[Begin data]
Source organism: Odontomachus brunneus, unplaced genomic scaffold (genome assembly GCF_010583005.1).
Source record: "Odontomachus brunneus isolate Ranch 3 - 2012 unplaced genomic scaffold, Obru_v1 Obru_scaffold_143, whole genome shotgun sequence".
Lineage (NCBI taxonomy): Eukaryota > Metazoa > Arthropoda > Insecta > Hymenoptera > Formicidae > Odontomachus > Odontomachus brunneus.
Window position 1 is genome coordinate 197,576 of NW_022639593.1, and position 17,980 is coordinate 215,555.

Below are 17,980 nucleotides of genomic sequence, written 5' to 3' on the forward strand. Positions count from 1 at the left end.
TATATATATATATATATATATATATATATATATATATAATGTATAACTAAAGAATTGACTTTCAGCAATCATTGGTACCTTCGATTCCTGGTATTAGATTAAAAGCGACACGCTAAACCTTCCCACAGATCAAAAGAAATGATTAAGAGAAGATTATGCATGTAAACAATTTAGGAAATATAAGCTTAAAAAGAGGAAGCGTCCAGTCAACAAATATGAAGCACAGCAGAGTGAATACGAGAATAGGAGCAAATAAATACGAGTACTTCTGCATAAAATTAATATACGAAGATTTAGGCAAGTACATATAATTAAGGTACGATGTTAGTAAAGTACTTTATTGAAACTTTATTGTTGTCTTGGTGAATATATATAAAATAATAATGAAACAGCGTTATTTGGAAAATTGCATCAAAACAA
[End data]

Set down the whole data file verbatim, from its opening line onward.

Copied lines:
Source organism: Odontomachus brunneus, unplaced genomic scaffold (genome assembly GCF_010583005.1).
Source record: "Odontomachus brunneus isolate Ranch 3 - 2012 unplaced genomic scaffold, Obru_v1 Obru_scaffold_143, whole genome shotgun sequence".
Lineage (NCBI taxonomy): Eukaryota > Metazoa > Arthropoda > Insecta > Hymenoptera > Formicidae > Odontomachus > Odontomachus brunneus.
Window position 1 is genome coordinate 197,576 of NW_022639593.1, and position 17,980 is coordinate 215,555.

Below are 17,980 nucleotides of genomic sequence, written 5' to 3' on the forward strand. Positions count from 1 at the left end.
TATATATATATATATATATATATATATATATATATATAATGTATAACTAAAGAATTGACTTTCAGCAATCATTGGTACCTTCGATTCCTGGTATTAGATTAAAAGCGACACGCTAAACCTTCCCACAGATCAAAAGAAATGATTAAGAGAAGATTATGCATGTAAACAATTTAGGAAATATAAGCTTAAAAAGAGGAAGCGTCCAGTCAACAAATATGAAGCACAGCAGAGTGAATACGAGAATAGGAGCAAATAAATACGAGTACTTCTGCATAAAATTAATATACGAAGATTTAGGCAAGTACATATAATTAAGGTACGATGTTAGTAAAGTACTTTATTGAAACTTTATTGTTGTCTTGGTGAATATATATAAAATAATAATGAAACAGCGTTATTTGGAAAATTGCATCAAAACAA